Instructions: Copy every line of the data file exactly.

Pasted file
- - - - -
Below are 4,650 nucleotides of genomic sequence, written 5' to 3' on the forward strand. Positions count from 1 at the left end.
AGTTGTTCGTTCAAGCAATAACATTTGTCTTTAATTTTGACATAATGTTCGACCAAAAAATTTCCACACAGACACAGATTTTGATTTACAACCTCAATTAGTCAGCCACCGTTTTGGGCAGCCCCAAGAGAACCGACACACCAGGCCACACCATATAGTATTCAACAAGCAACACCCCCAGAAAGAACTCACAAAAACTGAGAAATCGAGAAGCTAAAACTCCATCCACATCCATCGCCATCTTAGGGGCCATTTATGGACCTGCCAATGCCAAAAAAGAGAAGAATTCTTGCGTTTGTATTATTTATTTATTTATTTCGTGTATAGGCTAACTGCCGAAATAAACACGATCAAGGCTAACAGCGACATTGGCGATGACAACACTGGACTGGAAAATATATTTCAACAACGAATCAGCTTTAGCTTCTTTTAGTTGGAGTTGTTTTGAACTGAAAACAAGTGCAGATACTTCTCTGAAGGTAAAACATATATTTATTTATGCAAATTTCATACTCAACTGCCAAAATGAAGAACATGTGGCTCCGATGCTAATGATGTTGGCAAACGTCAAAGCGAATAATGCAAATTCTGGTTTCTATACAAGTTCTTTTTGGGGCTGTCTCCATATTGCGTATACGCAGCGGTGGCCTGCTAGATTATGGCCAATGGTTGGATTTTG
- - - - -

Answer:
Below are 4,650 nucleotides of genomic sequence, written 5' to 3' on the forward strand. Positions count from 1 at the left end.
AGTTGTTCGTTCAAGCAATAACATTTGTCTTTAATTTTGACATAATGTTCGACCAAAAAATTTCCACACAGACACAGATTTTGATTTACAACCTCAATTAGTCAGCCACCGTTTTGGGCAGCCCCAAGAGAACCGACACACCAGGCCACACCATATAGTATTCAACAAGCAACACCCCCAGAAAGAACTCACAAAAACTGAGAAATCGAGAAGCTAAAACTCCATCCACATCCATCGCCATCTTAGGGGCCATTTATGGACCTGCCAATGCCAAAAAAGAGAAGAATTCTTGCGTTTGTATTATTTATTTATTTATTTCGTGTATAGGCTAACTGCCGAAATAAACACGATCAAGGCTAACAGCGACATTGGCGATGACAACACTGGACTGGAAAATATATTTCAACAACGAATCAGCTTTAGCTTCTTTTAGTTGGAGTTGTTTTGAACTGAAAACAAGTGCAGATACTTCTCTGAAGGTAAAACATATATTTATTTATGCAAATTTCATACTCAACTGCCAAAATGAAGAACATGTGGCTCCGATGCTAATGATGTTGGCAAACGTCAAAGCGAATAATGCAAATTCTGGTTTCTATACAAGTTCTTTTTGGGGCTGTCTCCATATTGCGTATACGCAGCGGTGGCCTGCTAGATTATGGCCAATGGTTGGATTTTG